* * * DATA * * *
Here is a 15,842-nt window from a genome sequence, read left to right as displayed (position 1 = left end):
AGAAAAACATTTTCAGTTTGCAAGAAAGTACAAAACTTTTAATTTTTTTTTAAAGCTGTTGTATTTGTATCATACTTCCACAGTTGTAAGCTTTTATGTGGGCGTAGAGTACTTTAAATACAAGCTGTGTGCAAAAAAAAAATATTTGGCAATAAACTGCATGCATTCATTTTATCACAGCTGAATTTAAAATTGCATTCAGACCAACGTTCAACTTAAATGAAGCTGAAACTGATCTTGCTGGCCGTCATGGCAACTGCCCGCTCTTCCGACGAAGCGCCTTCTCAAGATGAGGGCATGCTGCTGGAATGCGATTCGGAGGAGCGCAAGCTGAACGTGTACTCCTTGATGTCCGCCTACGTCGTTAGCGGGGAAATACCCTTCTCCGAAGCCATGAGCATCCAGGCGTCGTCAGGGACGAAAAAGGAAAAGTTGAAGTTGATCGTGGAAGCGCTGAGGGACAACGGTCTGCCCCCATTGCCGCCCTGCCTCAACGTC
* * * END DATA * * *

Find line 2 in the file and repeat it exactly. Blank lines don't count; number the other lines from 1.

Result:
AGAAAAACATTTTCAGTTTGCAAGAAAGTACAAAACTTTTAATTTTTTTTTAAAGCTGTTGTATTTGTATCATACTTCCACAGTTGTAAGCTTTTATGTGGGCGTAGAGTACTTTAAATACAAGCTGTGTGCAAAAAAAAAATATTTGGCAATAAACTGCATGCATTCATTTTATCACAGCTGAATTTAAAATTGCATTCAGACCAACGTTCAACTTAAATGAAGCTGAAACTGATCTTGCTGGCCGTCATGGCAACTGCCCGCTCTTCCGACGAAGCGCCTTCTCAAGATGAGGGCATGCTGCTGGAATGCGATTCGGAGGAGCGCAAGCTGAACGTGTACTCCTTGATGTCCGCCTACGTCGTTAGCGGGGAAATACCCTTCTCCGAAGCCATGAGCATCCAGGCGTCGTCAGGGACGAAAAAGGAAAAGTTGAAGTTGATCGTGGAAGCGCTGAGGGACAACGGTCTGCCCCCATTGCCGCCCTGCCTCAACGTC